Can Abe Return Japan to World No. 1?

Can Abe Return Japan to World No. 1?

In the late 1970s, Ezra Vogel's book, Japan as Number One, became a runaway best seller both in Japan and in the United States. Contrary to popular belief, the book did not predict that Japan's GDP would surpass America's to make Japan the world's biggest economy. Rather it noted that in a wide variety of industrial, technical, and socio-political fields, Japan's performance was, well, number one.


Over the past twenty odd years, what Japan had accomplished and is capable of accomplishing has been forgotten in a dismal fog of schadenfreude inspired denigration of what has come to be widely accepted as Japan's "two lost decades." During this time, it is said, Japan has endured anemic growth rates, has lost its ranking as the world's number two economy to China, has pushed its national debt to the world's highest at 220-40 percent of GDP (Greece is only about 160 percent), and has generally lost its former samurai mojo.


Never mind that Japan's GDP growth for the twenty one years 1990-2011, when adjusted for inflation and population growth, was about the same as that of the United States. Indeed, its growth of GDP per capita actually exceeded that of the United States as did its growth of productivity per capita. Never mind that Japan's debt is almost entirely funded from internal sources and that its interest rates are at rock bottom and that its currency , the yen, has become a safe haven currency. Never mind that Japanese life expectancy is near the top of the rankings and far above that of the United States and that Japan's streets are safe for walking at any hour and that it has more Michelin three star restaurants than France.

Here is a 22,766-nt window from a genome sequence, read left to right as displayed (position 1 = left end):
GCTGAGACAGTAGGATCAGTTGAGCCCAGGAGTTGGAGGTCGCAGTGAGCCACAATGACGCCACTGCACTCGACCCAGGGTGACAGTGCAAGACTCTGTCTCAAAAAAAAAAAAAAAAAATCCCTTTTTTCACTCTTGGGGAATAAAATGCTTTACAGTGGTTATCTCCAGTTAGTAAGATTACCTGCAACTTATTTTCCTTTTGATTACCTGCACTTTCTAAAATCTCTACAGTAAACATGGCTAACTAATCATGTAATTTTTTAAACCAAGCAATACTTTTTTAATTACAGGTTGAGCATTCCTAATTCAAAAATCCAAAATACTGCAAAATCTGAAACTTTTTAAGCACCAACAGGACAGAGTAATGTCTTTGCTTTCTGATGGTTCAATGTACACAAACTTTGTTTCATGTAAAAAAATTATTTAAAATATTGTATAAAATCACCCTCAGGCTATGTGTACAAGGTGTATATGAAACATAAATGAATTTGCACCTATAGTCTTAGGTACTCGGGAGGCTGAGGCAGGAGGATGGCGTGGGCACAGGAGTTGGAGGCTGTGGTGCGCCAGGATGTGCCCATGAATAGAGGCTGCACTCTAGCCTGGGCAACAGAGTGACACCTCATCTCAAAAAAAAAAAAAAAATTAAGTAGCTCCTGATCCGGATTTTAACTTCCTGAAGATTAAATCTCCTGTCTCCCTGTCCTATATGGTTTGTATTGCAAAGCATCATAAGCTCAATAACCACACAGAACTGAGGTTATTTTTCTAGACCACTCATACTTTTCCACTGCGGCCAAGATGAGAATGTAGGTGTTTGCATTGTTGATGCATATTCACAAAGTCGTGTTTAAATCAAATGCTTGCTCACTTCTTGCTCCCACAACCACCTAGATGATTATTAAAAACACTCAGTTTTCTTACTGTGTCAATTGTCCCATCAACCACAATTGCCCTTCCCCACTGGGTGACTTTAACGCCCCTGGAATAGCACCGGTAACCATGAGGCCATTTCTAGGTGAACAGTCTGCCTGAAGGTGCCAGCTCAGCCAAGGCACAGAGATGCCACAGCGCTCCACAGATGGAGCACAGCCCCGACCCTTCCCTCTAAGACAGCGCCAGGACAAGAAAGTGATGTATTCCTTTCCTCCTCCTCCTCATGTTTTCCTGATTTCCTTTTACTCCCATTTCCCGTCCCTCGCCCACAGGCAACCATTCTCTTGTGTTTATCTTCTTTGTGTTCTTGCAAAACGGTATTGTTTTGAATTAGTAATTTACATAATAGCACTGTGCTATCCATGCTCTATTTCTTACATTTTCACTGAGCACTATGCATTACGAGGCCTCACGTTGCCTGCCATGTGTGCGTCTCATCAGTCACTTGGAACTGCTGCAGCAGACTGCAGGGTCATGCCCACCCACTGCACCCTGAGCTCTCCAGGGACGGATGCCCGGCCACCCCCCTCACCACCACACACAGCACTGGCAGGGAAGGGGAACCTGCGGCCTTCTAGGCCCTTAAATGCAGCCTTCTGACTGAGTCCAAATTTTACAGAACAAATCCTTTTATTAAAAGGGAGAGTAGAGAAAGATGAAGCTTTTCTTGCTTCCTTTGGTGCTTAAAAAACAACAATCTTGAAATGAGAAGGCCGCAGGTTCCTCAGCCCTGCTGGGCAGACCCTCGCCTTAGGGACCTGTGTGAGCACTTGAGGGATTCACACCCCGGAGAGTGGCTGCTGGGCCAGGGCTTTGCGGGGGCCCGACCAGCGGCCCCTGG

The truth is that the denigration of Japan (what I call the true "Japan bashing") has been way over done by western analysts and officials. Nevertheless, it is true that Japan has lost some of its edge. What we long expected from the likes of Sony now comes from Samsung and while Toyota vows to maintain production in Japan, other Japanese manufacturers have embraced what they long criticized American producers for doing -- offshoring production to China, Vietnam, and other low cost countries in Asia.

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